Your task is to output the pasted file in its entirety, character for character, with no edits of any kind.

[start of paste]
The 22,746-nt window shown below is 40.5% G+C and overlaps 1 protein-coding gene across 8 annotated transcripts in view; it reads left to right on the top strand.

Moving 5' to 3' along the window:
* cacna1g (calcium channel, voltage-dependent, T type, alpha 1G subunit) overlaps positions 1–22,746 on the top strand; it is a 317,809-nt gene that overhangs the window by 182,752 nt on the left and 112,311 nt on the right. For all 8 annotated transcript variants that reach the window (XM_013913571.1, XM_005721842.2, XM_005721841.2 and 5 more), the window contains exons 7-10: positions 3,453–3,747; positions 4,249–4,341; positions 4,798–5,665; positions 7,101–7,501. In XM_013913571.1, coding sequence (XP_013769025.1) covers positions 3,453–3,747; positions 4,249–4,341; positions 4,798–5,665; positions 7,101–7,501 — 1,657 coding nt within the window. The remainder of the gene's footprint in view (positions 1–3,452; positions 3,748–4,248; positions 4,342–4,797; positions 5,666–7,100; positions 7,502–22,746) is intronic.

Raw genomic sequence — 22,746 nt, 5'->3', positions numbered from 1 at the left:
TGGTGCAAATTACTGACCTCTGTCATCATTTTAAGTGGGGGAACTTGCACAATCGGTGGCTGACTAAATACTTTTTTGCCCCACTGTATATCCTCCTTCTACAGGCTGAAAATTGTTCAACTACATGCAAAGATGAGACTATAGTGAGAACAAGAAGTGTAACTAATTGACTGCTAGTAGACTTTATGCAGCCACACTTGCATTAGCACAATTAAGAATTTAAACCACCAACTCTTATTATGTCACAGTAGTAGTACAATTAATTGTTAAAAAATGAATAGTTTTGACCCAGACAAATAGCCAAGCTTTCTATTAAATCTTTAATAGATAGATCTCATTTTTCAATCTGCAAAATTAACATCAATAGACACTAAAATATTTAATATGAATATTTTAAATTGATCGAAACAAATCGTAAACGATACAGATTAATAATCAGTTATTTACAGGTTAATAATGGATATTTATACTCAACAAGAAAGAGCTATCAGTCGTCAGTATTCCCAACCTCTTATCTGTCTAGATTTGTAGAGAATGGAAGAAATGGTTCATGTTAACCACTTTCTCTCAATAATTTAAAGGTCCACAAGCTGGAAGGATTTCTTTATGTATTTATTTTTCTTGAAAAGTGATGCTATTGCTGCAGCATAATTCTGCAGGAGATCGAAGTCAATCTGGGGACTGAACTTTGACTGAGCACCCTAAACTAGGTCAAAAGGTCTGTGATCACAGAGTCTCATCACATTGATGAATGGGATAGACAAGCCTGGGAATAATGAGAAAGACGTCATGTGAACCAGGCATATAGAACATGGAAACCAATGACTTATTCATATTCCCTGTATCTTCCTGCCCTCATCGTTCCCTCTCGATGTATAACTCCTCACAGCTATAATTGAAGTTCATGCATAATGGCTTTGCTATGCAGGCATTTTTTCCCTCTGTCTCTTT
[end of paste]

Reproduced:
The 22,746-nt window shown below is 40.5% G+C and overlaps 1 protein-coding gene across 8 annotated transcripts in view; it reads left to right on the top strand.

Moving 5' to 3' along the window:
* cacna1g (calcium channel, voltage-dependent, T type, alpha 1G subunit) overlaps positions 1–22,746 on the top strand; it is a 317,809-nt gene that overhangs the window by 182,752 nt on the left and 112,311 nt on the right. For all 8 annotated transcript variants that reach the window (XM_013913571.1, XM_005721842.2, XM_005721841.2 and 5 more), the window contains exons 7-10: positions 3,453–3,747; positions 4,249–4,341; positions 4,798–5,665; positions 7,101–7,501. In XM_013913571.1, coding sequence (XP_013769025.1) covers positions 3,453–3,747; positions 4,249–4,341; positions 4,798–5,665; positions 7,101–7,501 — 1,657 coding nt within the window. The remainder of the gene's footprint in view (positions 1–3,452; positions 3,748–4,248; positions 4,342–4,797; positions 5,666–7,100; positions 7,502–22,746) is intronic.

Raw genomic sequence — 22,746 nt, 5'->3', positions numbered from 1 at the left:
TGGTGCAAATTACTGACCTCTGTCATCATTTTAAGTGGGGGAACTTGCACAATCGGTGGCTGACTAAATACTTTTTTGCCCCACTGTATATCCTCCTTCTACAGGCTGAAAATTGTTCAACTACATGCAAAGATGAGACTATAGTGAGAACAAGAAGTGTAACTAATTGACTGCTAGTAGACTTTATGCAGCCACACTTGCATTAGCACAATTAAGAATTTAAACCACCAACTCTTATTATGTCACAGTAGTAGTACAATTAATTGTTAAAAAATGAATAGTTTTGACCCAGACAAATAGCCAAGCTTTCTATTAAATCTTTAATAGATAGATCTCATTTTTCAATCTGCAAAATTAACATCAATAGACACTAAAATATTTAATATGAATATTTTAAATTGATCGAAACAAATCGTAAACGATACAGATTAATAATCAGTTATTTACAGGTTAATAATGGATATTTATACTCAACAAGAAAGAGCTATCAGTCGTCAGTATTCCCAACCTCTTATCTGTCTAGATTTGTAGAGAATGGAAGAAATGGTTCATGTTAACCACTTTCTCTCAATAATTTAAAGGTCCACAAGCTGGAAGGATTTCTTTATGTATTTATTTTTCTTGAAAAGTGATGCTATTGCTGCAGCATAATTCTGCAGGAGATCGAAGTCAATCTGGGGACTGAACTTTGACTGAGCACCCTAAACTAGGTCAAAAGGTCTGTGATCACAGAGTCTCATCACATTGATGAATGGGATAGACAAGCCTGGGAATAATGAGAAAGACGTCATGTGAACCAGGCATATAGAACATGGAAACCAATGACTTATTCATATTCCCTGTATCTTCCTGCCCTCATCGTTCCCTCTCGATGTATAACTCCTCACAGCTATAATTGAAGTTCATGCATAATGGCTTTGCTATGCAGGCATTTTTTCCCTCTGTCTCTTT